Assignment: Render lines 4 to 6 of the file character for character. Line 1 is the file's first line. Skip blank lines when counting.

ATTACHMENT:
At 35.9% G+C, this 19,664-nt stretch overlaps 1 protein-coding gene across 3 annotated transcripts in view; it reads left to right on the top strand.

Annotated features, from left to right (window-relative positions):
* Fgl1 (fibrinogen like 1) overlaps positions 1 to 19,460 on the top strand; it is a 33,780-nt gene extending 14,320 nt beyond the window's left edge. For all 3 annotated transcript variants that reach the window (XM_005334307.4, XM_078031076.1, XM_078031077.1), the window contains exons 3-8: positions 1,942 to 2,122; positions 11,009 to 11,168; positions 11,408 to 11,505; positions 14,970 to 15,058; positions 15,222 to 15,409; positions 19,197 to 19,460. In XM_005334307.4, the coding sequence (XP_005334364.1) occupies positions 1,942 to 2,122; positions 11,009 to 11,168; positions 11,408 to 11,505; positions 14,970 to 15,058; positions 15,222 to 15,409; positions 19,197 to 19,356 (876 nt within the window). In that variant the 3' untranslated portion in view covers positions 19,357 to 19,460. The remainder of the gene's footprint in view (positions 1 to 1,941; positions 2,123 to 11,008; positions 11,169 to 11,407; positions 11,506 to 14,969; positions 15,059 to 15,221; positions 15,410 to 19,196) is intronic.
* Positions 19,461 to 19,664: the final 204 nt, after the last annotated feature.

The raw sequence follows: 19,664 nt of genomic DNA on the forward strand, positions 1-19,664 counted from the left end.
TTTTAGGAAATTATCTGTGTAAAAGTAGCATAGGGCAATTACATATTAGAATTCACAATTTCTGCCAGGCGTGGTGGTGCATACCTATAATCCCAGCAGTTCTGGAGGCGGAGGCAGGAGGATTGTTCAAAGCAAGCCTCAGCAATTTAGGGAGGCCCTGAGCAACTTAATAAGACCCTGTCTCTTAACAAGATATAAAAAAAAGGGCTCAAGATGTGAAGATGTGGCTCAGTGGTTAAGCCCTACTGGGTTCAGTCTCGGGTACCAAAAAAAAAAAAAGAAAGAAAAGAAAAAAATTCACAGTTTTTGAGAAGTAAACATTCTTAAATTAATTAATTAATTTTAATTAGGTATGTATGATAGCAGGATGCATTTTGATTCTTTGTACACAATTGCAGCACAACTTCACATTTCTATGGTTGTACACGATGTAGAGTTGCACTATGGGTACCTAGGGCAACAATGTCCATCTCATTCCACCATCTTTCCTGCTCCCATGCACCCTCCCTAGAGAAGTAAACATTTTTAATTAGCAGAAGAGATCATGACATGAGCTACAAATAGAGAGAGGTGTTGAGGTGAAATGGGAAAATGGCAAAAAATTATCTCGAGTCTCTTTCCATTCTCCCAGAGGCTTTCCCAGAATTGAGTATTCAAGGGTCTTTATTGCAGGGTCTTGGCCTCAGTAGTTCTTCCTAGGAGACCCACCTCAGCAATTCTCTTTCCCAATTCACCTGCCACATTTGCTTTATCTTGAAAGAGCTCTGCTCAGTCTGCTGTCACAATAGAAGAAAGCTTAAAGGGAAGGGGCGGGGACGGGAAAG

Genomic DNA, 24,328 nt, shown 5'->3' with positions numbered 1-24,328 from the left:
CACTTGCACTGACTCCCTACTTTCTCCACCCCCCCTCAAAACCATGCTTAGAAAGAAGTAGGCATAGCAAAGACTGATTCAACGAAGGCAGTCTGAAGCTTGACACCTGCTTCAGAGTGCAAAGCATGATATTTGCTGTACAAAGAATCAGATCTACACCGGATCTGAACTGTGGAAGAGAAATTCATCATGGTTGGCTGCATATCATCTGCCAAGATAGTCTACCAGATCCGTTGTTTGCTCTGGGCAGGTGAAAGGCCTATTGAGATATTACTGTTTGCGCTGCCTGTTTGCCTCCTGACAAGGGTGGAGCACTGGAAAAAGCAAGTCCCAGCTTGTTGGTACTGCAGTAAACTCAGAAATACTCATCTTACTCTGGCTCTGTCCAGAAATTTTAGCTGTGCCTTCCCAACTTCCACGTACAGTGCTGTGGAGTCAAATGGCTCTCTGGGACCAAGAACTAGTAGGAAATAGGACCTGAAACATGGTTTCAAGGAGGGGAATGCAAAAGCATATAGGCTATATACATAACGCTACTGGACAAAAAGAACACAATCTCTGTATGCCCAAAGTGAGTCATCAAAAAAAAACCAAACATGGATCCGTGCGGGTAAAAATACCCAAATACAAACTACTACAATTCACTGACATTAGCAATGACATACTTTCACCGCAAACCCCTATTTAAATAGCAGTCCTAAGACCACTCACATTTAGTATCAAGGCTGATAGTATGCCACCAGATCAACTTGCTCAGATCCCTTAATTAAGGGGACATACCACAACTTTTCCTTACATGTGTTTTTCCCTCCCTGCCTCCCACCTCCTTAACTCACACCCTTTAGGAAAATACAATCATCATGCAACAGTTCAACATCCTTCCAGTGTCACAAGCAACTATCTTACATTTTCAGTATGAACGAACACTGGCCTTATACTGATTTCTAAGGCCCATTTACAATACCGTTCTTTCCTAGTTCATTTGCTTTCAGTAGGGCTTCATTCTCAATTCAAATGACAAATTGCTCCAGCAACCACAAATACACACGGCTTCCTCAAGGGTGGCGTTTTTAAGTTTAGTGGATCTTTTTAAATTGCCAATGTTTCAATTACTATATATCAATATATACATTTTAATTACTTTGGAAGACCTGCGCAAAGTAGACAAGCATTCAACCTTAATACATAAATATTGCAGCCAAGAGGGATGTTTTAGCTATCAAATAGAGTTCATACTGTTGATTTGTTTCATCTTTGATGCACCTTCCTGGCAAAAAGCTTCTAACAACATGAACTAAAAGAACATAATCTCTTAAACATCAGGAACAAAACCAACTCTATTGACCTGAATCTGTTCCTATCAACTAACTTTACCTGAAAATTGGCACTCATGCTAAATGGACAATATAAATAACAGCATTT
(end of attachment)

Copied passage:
* Positions 19,461 to 19,664: the final 204 nt, after the last annotated feature.

The raw sequence follows: 19,664 nt of genomic DNA on the forward strand, positions 1-19,664 counted from the left end.
TTTTAGGAAATTATCTGTGTAAAAGTAGCATAGGGCAATTACATATTAGAATTCACAATTTCTGCCAGGCGTGGTGGTGCATACCTATAATCCCAGCAGTTCTGGAGGCGGAGGCAGGAGGATTGTTCAAAGCAAGCCTCAGCAATTTAGGGAGGCCCTGAGCAACTTAATAAGACCCTGTCTCTTAACAAGATATAAAAAAAAGGGCTCAAGATGTGAAGATGTGGCTCAGTGGTTAAGCCCTACTGGGTTCAGTCTCGGGTACCAAAAAAAAAAAAAGAAAGAAAAGAAAAAAATTCACAGTTTTTGAGAAGTAAACATTCTTAAATTAATTAATTAATTTTAATTAGGTATGTATGATAGCAGGATGCATTTTGATTCTTTGTACACAATTGCAGCACAACTTCACATTTCTATGGTTGTACACGATGTAGAGTTGCACTATGGGTACCTAGGGCAACAATGTCCATCTCATTCCACCATCTTTCCTGCTCCCATGCACCCTCCCTAGAGAAGTAAACATTTTTAATTAGCAGAAGAGATCATGACATGAGCTACAAATAGAGAGAGGTGTTGAGGTGAAATGGGAAAATGGCAAAAAATTATCTCGAGTCTCTTTCCATTCTCCCAGAGGCTTTCCCAGAATTGAGTATTCAAGGGTCTTTATTGCAGGGTCTTGGCCTCAGTAGTTCTTCCTAGGAGACCCACCTCAGCAATTCTCTTTCCCAATTCACCTGCCACATTTGCTTTATCTTGAAAGAGCTCTGCTCAGTCTGCTGTCACAATAGAAGAAAGCTTAAAGGGAAGGGGCGGGGACGGGAAAG